Wonder Womanis a movie that thrives on its ability to be funny, empowering and corny — a word director Patty Jenkins loves — all at once. It’s a testimony to writer Allan Heinberg’s talents, but one of the best scenes in the movie was completely improvised.
[Warning: The following contains spoilers for Wonder Woman.]
In between the first and second acts of the film, there’s a moment where Wonder Woman (Gal Gadot) and Steve Trevor (Chris Pine), the American spy who accidentally ended up on the mystical island of Themyscira, are trying to get comfortable on a small boat before turning in for the night. After creating a makeshift bed for Wonder Woman to sleep in, the two engage in a pretty funny back-and-forth about the intimate relationships human men and woman share.
It’s a little lengthy to summarize, but let’s just say it ends with one of the best lines in the movie, which ended with “when it comes to procreation, men are essential, but for pleasure, not necessary.”
In an interview last month with Entertainment Weekly, Gadot and Pine confirmed that the entire scene was improvised. The magazine reported that Jenkins allowed Gadot and Pine to improvise quite a bit, letting them find their chemistry and bring out the best humor.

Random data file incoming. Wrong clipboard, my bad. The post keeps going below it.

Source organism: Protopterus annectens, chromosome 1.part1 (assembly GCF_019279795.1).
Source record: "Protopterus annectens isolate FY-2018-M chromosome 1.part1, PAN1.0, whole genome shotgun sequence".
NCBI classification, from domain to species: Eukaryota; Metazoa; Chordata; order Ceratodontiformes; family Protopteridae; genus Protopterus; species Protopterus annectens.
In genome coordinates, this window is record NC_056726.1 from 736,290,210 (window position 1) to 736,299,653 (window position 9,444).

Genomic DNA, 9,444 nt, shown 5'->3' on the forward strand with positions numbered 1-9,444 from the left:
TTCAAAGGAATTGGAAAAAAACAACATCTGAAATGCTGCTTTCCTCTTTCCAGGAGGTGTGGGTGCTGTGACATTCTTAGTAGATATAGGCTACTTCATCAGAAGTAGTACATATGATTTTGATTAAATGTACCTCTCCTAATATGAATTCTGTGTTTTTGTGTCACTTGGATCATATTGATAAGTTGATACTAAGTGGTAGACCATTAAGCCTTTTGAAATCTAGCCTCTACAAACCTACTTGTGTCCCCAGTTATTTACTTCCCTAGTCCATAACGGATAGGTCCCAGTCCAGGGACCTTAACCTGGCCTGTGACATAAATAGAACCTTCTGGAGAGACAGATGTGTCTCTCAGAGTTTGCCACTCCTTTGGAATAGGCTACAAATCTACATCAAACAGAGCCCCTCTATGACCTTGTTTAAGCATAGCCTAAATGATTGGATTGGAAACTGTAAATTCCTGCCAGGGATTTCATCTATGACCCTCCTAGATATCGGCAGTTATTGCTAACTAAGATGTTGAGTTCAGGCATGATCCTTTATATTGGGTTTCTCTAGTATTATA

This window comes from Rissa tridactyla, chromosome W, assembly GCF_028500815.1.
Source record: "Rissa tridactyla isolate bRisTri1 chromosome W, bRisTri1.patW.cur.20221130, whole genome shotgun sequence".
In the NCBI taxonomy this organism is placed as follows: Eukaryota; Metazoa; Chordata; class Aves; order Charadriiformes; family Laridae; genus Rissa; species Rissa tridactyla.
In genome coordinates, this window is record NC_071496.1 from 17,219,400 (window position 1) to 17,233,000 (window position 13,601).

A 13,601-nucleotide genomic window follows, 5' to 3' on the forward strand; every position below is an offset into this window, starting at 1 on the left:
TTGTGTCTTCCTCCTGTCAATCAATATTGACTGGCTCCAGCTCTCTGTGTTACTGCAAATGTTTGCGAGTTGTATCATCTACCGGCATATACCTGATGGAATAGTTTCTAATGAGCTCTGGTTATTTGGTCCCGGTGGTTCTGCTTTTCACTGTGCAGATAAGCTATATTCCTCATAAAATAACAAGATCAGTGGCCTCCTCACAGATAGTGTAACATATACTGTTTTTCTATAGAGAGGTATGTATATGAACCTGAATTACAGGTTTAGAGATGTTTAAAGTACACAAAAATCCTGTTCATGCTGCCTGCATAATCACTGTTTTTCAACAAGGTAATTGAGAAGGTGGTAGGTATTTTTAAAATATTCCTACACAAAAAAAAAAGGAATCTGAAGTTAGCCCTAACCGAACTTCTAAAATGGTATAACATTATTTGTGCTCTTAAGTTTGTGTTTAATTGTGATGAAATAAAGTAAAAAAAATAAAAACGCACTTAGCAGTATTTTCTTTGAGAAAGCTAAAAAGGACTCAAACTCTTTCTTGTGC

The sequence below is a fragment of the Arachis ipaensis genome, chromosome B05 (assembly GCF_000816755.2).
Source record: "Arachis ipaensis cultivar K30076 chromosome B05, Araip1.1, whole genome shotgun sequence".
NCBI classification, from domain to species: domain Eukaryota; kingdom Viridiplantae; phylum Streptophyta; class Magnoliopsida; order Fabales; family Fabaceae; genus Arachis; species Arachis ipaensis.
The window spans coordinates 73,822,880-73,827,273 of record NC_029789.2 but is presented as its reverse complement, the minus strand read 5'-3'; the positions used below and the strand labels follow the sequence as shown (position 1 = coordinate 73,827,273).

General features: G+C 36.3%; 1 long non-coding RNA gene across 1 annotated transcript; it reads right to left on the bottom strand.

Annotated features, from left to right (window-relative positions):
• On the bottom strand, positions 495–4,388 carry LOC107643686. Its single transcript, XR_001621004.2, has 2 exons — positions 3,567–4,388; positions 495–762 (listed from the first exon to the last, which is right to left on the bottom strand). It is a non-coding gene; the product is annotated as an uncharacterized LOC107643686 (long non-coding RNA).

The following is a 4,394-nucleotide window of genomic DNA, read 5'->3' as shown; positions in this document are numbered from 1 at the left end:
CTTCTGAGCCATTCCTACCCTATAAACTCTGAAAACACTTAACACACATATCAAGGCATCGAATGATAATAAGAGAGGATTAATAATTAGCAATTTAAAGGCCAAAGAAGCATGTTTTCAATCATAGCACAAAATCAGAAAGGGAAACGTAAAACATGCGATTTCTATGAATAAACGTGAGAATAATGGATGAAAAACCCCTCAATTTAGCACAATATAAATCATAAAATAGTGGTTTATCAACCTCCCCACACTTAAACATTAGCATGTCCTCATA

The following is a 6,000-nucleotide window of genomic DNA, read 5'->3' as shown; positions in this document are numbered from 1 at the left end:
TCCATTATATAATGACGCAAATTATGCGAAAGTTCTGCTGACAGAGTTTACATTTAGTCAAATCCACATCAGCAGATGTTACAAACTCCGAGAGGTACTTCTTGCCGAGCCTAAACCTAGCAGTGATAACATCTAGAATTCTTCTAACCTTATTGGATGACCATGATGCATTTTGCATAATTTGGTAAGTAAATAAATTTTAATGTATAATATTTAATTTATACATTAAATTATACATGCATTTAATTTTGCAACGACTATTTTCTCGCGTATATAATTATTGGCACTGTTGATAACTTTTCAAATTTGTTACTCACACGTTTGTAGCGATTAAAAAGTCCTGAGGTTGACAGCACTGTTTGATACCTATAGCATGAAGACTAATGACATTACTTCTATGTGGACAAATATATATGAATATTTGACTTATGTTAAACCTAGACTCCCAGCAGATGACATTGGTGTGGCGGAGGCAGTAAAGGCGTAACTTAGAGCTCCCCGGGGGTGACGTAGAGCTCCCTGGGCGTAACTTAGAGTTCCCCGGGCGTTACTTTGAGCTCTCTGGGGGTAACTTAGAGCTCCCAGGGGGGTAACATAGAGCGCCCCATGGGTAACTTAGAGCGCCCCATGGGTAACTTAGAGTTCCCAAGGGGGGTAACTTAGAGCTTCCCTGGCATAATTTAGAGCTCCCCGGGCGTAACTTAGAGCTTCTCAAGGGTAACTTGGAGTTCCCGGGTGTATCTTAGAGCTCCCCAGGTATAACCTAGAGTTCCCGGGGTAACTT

“When it comes to procreation, men are essential, but for pleasure, not necessary”
It’s a defining moment for the characters and their relationship, which is personally my favorite aspect of the film, but the scene acts as more than just that. The open dialogue the two can have about how men and women are seen to each other in relationships and how society views their roles is a strong underlying theme in the film. Gadot said she wanted to demonstrate that her character would never talk about how men should treat or respond to women, but rather act on her own ideas and will.
“It was important to me that my character would never come and preach about how men should treat women,” Gadot told Entertainment Weekly. “Or how women should perceive themselves. It was more about playing oblivious to society’s rules. ‘What do you mean women can’t go into the Parliament? Why?’”
Pine manages to play off Gadot’s lead perfectly. When Wonder Woman asks Trevor questions about why men or women do certain things in his world, he never treats her like less than him or as an idiot. Instead, the two manage to have a heartfelt, interesting conversation about relationship constructs, with Gadot using her role as an outsider to point out just how archaic it all seems. Remember, this takes place at the end of the first World War.
The scene could have been offensive or silly, but Jenkins, Pine and Gadot all managed to make it one of the most sincere moments between Trevor and Wonder Woman. It sets the course for their relationship and, as those who have seen the movie will know, that’s what keeps the audience invested the entire way through.
Wonder Woman is currently playing in theaters worldwide.
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